The written word is one of the most powerful tools created by man. It allowed early civilizations to share knowledge, coordinate and communicate, ultimately for the greater good of us all. Now, in a digital age without the same limitations, words are being used for something else — to grind giant, smirking rabbits and baseball cap-wearing ghosts into piles of blue and green gems.
Yes, that’s really what Letter Quest: Grimm’s Journey (Letter Quest) is all about. Taking control of Grimm and his pal Rose, players are challenged to form words from a grid of twelve letters (ranked bronze, silver and gold based on how commonly used they are) that deal damage to whatever foe the chosen reaper is facing at the time. The less common the letter, the more damage it deals, meaning that more complex words generally deal the most damage. Each stage consists of around four or five bad guys, with occasional boss fights or breaks in the action. There are multiple hub areas, and each level within them can be replayed in up to four different ways, ensuring that if you really do enjoy the game, there are many, many varied objectives and achievements to track down.
Here’s what I liked:
Remarkably simple — It may seem odd to say this about a game which promotes spelling the most complex words possible, but I actually enjoy Letter Quest the most when I switch my brain off almost completely and play in a sort of dreamlike state. Basically everything on the screen is window dressing except those twelve letters, so as long as you tune in to your subconscious vocabulary, you’ll do fine.
Lots of upgrades — I like the idea of Letter Quest, and I was really interested in seeing what features it would include to spice up the basic mechanic of spelling out words to deal damage. The truth is that there aren’t many complex or varied mechanics at play here, but what is included are lots of upgrade and unlock options that vary things up a little bit. I have a feeling that the compulsive kind of players that this game will appeal to are really going to like trying to upgrade every last weapon, spellbook and so on.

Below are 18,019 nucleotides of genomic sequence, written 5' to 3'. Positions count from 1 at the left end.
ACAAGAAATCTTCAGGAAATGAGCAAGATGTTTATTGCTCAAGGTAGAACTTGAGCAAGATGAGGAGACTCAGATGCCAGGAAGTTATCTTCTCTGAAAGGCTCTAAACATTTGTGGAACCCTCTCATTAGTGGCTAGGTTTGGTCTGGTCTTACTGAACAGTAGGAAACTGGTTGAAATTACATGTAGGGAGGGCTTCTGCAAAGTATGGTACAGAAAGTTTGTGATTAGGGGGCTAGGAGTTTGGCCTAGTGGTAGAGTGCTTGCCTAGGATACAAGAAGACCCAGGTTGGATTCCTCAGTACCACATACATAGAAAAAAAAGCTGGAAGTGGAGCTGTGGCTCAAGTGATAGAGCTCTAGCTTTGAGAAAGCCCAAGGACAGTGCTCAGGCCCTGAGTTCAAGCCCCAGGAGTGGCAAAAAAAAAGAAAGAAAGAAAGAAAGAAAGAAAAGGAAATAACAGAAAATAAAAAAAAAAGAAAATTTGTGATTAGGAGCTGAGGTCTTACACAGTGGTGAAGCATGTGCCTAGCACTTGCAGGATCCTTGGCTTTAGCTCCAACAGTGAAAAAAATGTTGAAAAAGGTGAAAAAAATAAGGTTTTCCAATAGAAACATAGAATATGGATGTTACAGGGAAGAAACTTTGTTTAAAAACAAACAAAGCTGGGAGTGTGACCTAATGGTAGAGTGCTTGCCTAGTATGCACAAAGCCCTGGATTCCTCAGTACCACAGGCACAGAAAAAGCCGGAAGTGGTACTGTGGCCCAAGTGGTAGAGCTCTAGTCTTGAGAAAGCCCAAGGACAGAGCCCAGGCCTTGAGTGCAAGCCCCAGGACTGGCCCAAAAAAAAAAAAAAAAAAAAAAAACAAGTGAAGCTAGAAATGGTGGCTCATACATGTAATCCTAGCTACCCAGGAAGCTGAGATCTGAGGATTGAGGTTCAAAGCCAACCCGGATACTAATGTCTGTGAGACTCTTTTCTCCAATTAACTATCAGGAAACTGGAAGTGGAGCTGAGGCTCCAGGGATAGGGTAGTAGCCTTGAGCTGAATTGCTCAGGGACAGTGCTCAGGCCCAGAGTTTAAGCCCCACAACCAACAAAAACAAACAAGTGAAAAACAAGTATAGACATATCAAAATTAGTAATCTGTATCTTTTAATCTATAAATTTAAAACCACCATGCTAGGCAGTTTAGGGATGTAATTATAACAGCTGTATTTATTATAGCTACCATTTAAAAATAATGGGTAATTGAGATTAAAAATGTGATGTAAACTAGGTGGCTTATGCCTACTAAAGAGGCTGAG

Fun for a while — Letter Quest has an awful lot of content, but it is all much the same. This means that although I find myself bored after just a couple of hours of play, I do tend to enjoy that time. In a lot of ways, this is a game that feels like a mobile phone game to me, and whilst it lacks the depth, it does remain a fun distraction. Ultimately, I do think that there is probably a longer term challenge here for those of a compulsive nature.
Here’s what I didn’t like:
Under-spelling it — Perhaps the most disappointing thing about Letter Quest is the fact that it really doesn’t feel like it makes that much difference when you craft an unusually long or complex word. Yes, the gold letters (Z and Q for example) deal more damage than the bronze or silver ones do, but without paying gems to unlock additional abilities, there is no further benefit to stringing multiple gold letters into one word, or for simply creating more impressive words. This can mean that there is often a feeling of disappointment when you deliver a long, complex word and the enemy health bar drops only four or five percent instead of the twenty or thirty you might feel it deserves.
Scythe to grind — When attempting each level, Grim (or Rose) can take with them two potions – one which heals you and one which clears the letter board of status effects like poison that damage the player. This is clearly a means of controlling progress, because with more, or unlimited potions, the player would inevitably succeed. Instead, the opposite is true. Sometimes, it is simply impossible to finish a given level without redoing levels you’ve previously completed in order to obtain gems and in turn, buy more upgrades. When I say simply impossible, I mean that there are just some enemies which cannot be overcome no matter what you do, even if you play every word out flawlessly. This, combined with the repetitive gameplay, led me to feel like I was grinding much more than I would like to, and progression in Letter Quest didn’t feel quite natural.
Scrabble — The final issue, which further compounds any other criticisms I may have, is that the letter boards can sometime be unfairly random, or more to the point because of certain enemy effects, unfairly fixed towards failure. It’s not much fun if your only weapon is creating words, but the enemy you are facing has replaced all but one of the consonants with the letter O or poisoned half the letters. These things are included to create variety, but somehow they have a way of making Letter Quest feel a little cheap.
As I’ve already said, I quite enjoyed Letter Quest in small doses. I can also imagine that it will appeal to younger players, not only because it is cute, fun and educational, but because to make the most of it, you need a lot of time and dedication. It will also appeal to casual and compulsive or completionist gamers, but where I suspect it will fail to make an impact is with everyone in between.
Score: Limited Appeal
Letter Quest: Grimm’s Journey Remastered was developed by Bacon Bandit Games and published by Digerati Distribution on Xbox One. It was released on April 08 2016 for $9.99. A copy was provided for review purposes.